Experience living history at this charming European brasserie, housed in a space that’s thought to have been the first tavern in the Americas. Opened in 1505 by a Dutch pirate, Pata de Hierro was a favorite hangout of buccaneers on Plaza España, facing the Alcazar de Colón. Since then, not a single change has been made to the interior’s original brick arches or stone walls, making it easy to imagine rowdy nights here in the 16th century. Close your eyes and picture the pirates as you dig into everything from charcuterie boards and tuna carpaccio to hearty short ribs, grilled Chilean sea bass, and squid ink risotto with langoustines.
Calle Hostos, Zona Colonial, Santo Domingo, Dominican Republic
Built between 1503 and 1508, this Gothic Renaissance relic with Moorish arches was the first hospital in the New World. Named for the patron saint of cures, it was designed in the shape of a Latin cross—the center nave was used for worship and the two lateral sections housed patients. While some walls were torn down in 1911 to avoid collapse, the resulting ruins are still staggeringly beautiful, revealing a story of pirate attacks, hurricanes, earthquakes, and revolution. Visit on Sunday night, when there’s live music, merengue, and salsa dancing in front of the ruins.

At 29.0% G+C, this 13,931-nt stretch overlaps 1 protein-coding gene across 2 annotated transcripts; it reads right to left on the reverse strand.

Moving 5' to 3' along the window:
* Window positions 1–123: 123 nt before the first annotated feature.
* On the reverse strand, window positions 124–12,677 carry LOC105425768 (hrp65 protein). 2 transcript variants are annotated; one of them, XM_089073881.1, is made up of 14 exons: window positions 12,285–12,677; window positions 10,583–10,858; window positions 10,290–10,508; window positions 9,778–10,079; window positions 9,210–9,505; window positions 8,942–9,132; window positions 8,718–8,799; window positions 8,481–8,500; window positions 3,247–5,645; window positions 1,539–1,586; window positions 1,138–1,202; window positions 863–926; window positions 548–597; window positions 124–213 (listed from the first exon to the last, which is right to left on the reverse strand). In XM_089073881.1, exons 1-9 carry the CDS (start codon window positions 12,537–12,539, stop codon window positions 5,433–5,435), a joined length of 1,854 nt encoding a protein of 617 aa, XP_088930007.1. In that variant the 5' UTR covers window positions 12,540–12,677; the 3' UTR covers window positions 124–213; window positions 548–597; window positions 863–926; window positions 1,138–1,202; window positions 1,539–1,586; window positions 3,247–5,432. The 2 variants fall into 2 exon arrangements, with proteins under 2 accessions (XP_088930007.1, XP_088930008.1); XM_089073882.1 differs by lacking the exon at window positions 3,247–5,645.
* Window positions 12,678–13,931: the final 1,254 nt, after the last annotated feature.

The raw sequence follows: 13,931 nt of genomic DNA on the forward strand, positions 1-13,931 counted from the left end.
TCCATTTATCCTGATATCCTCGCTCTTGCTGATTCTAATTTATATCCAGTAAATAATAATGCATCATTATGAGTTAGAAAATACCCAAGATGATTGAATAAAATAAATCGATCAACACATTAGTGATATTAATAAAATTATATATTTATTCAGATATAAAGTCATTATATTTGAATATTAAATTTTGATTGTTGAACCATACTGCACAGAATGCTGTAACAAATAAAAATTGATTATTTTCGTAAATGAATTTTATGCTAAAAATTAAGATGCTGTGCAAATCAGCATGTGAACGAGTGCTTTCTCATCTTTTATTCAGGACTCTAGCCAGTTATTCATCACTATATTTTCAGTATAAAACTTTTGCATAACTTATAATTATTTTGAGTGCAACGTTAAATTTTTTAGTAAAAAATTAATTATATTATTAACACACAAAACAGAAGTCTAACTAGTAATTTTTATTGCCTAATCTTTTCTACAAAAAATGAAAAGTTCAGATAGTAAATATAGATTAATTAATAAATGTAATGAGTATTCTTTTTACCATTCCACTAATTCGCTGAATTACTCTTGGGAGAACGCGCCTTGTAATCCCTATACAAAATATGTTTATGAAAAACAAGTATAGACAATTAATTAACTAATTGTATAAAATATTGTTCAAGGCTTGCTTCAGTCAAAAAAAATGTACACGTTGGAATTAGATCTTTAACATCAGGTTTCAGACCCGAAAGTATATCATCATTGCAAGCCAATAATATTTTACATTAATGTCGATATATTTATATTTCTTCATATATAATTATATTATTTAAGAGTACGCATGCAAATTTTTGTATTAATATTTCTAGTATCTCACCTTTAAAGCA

Calle Las Damas, Santo Domingo 10210, Dominican Republic
At the top of Calle Las Damas—where María de Toledo (the niece of King Ferdinand of Spain) and her ladies in waiting strolled in fine dresses every afternoon—you’ll find the former Spanish Governor’s Royal Court, made up of the governor’s palace, the treasury, and the courts of law. Built in 1508, the three stone buildings were joined in 1520 and now serve as a cultural history museum, detailing the story of the Dominican Republic from the colonial period through the days of slavery and up to the country’s first independence from Spain in 1821. Highlights include models of Columbus’s three ships and a large map showcasing his four major voyages; portraits of other Spanish explorers and the pirate Francis Drake; treasures from sunken galleons; and ceramic artifacts made by the Taino, the indigenous Indians who occupied the island when Columbus first arrived.
Santo Domingo 10212, Dominican Republic
Don’t miss this Gothic Renaissance palace in the Zona Colonial, built between 1510 and 1514 for Christopher Columbus’s eldest son, Diego Colón (governor of the colony and viceroy of the Indies), and his wife, María de Toledo (niece of King Ferdinand of Spain). Unfortunately, Francis Drake and his band of pirates pillaged the place in 1586, setting fire to the third floor on their way out. What’s left today is a believable re-creation of the original palace—minus one floor—where visiting conquistadores Balboa, Cortés, Pizarro, and Velázquez planned expeditions in grand rooms and plotted to conquer other lands. Visitors can take a solid audio tour of 22 restored rooms, including the viceroy’s waiting room and a ballroom with a crystal chandelier.
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Journeys: Africa + Middle East
Journeys: Africa + Middle East
Journeys: Africa + Middle East
Journeys: Africa + Middle East